Wait Wait... Don't Tell Me!

For a wacky and whip-smart approach to the week's news and newsmakers, listen no further than Wait Wait…Don't Tell Me!, the oddly informative news quiz from NPR. During each fast-paced, irreverent show, host Peter Sagal leads what might be characterized as the news Olympics. Callers, panelists, and guests compete by answering questions about the week's events, identifying impersonations, filling in the blanks at lightning speed, sniffing out fake news items, and deciphering limericks. Listeners vie for a chance to win the most coveted prize in radio: having official judge and scorekeeper Carl Kasell record the outgoing message on their home answering machine.

Saturday 11:00 AM to 12:00 PM and Sunday 10:00 AM to 11:00 AM on WUSF 89.7

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Peter Sagal

Prior to becoming host of Wait Wait in 1998, Peter had a varied career including stints as a playwright, screenwriter, stage director, actor, extra in a Michael Jackson video, travel writer, essayist, ghostwriter and staff writer for a motorcycle magazine. In October 2007, Harper Collins published Peter's first book, The Book of Vice: Naughty Things and How to Do Them, a series of essays about bad behavior, which was released in paperback in 2008. He lives in the Chicago area with his family. Since he now has his own Web site, he is finally a real boy.

From Wait, Wait Don't Tell Me!

  • Prediction
    <p>Our panelists predict what Playboy will try next, if bringing back nudity doesn't work.</p><img src='https://media.npr.org/include/images/tracking/npr-rss-pixel.png?story=515948632' />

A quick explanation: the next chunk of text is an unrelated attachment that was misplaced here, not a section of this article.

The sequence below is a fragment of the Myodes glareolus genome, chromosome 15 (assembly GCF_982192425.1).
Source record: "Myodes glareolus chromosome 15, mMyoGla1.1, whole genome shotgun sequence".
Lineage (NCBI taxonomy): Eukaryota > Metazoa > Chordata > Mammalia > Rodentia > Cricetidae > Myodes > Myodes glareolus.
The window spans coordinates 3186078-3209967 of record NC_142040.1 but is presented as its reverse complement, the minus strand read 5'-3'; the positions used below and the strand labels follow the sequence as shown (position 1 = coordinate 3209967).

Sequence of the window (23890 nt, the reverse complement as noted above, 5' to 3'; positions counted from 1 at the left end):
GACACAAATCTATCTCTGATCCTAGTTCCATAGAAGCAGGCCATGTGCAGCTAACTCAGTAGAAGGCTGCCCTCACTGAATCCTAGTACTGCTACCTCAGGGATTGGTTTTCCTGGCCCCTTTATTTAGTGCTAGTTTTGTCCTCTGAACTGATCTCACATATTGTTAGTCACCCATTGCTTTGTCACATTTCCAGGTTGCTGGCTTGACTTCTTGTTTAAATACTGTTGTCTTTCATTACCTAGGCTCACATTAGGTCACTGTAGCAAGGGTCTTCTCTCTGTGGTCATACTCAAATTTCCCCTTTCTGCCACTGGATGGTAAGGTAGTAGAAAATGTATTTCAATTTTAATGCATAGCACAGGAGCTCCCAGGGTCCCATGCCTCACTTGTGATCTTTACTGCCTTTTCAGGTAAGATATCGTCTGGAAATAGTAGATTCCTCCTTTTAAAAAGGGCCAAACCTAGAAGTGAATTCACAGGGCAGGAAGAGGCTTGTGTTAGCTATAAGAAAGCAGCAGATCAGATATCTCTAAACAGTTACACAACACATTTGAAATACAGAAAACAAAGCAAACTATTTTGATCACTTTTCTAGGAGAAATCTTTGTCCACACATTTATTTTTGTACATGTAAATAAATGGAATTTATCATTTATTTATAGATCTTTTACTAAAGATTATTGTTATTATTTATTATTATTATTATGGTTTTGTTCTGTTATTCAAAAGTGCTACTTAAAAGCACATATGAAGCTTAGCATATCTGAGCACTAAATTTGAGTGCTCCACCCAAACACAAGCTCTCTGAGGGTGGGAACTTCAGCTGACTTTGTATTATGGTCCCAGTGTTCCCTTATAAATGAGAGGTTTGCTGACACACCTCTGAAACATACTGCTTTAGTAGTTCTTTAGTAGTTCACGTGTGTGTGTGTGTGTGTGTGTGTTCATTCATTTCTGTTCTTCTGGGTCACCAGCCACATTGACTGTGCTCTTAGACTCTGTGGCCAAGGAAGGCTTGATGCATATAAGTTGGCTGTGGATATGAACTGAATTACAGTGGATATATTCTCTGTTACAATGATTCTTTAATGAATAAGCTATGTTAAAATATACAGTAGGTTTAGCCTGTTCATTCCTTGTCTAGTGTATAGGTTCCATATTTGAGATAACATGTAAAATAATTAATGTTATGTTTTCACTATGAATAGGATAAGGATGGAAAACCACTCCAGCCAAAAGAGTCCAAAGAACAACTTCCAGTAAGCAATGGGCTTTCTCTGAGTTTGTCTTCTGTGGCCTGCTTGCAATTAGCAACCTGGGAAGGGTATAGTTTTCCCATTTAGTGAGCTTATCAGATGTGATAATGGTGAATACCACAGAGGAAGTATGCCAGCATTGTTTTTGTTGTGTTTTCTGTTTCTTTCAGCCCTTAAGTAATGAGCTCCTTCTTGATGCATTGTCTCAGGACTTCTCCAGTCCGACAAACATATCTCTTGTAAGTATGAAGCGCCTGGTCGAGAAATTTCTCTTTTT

• Lightning Fill In The Blank
    <p>All the news we couldn't fit anywhere else.</p><img src='https://media.npr.org/include/images/tracking/npr-rss-pixel.png?story=515948629' />
  • Limericks
    <p>Bill Kurtis reads three news-related limericks...Gleaming The Cubicle, S & Mmmm, Litter Boxed Wine</p><img src='https://media.npr.org/include/images/tracking/npr-rss-pixel.png?story=515948626' />
  • Panel Round Two
    <p>More questions for the panel... Wandering Eyes.</p><img src='https://media.npr.org/include/images/tracking/npr-rss-pixel.png?story=515948623' />
  • There Should Be A Word For That
    <p>Bill Kurtis introduces two new words to our vocabulary.</p><img src='https://media.npr.org/include/images/tracking/npr-rss-pixel.png?story=515948620' />
  • Bluff The Listener
    <p>Our panelists read three stories about someone figuring out a new way to get backstage, only one of which is true.</p><img src='https://media.npr.org/include/images/tracking/npr-rss-pixel.png?story=515948617' />
  • Panel Round One
    <p>Our panelists answer questions about the week's news...Me Harmony, Hello Copter.</p><img src='https://media.npr.org/include/images/tracking/npr-rss-pixel.png?story=515948614' />
  • Who's Bill This Time
    <p>Bill Kurtis reads three quotes from the week's news...Don's Solo, Canadian Shakin', What's Old is Nude Again</p><img src='https://media.npr.org/include/images/tracking/npr-rss-pixel.png?story=515948611' />
  • Not My Job: Author Nora Roberts (aka JD Robb) Gets Quizzed On J.D. Salinger
    <img src='https://media.npr.org/assets/img/2017/02/17/nora-roberts_jd-robb_credit-_wide-4af8f63ed84dcd298d04e8916c23beae966e2a25.jpg?s=600' alt='Nora Roberts'/><p>Nora Roberts, who sometimes publishes under the name JD Robb, has had 198 books on the <em>New York Times</em> best-seller list. We'll ask her three questions about a somewhat less prolific author.</p><p>(Image credit: Bruce Wilder/St. Martin's Press)</p><img src='https://media.npr.org/include/images/tracking/npr-rss-pixel.png?story=515781132' />
  • Prediction
    <p>Our panelists predict now that he's mastered kitesurfing, what Barack Obama will do next.</p><img src='https://media.npr.org/include/images/tracking/npr-rss-pixel.png?story=514683523' />

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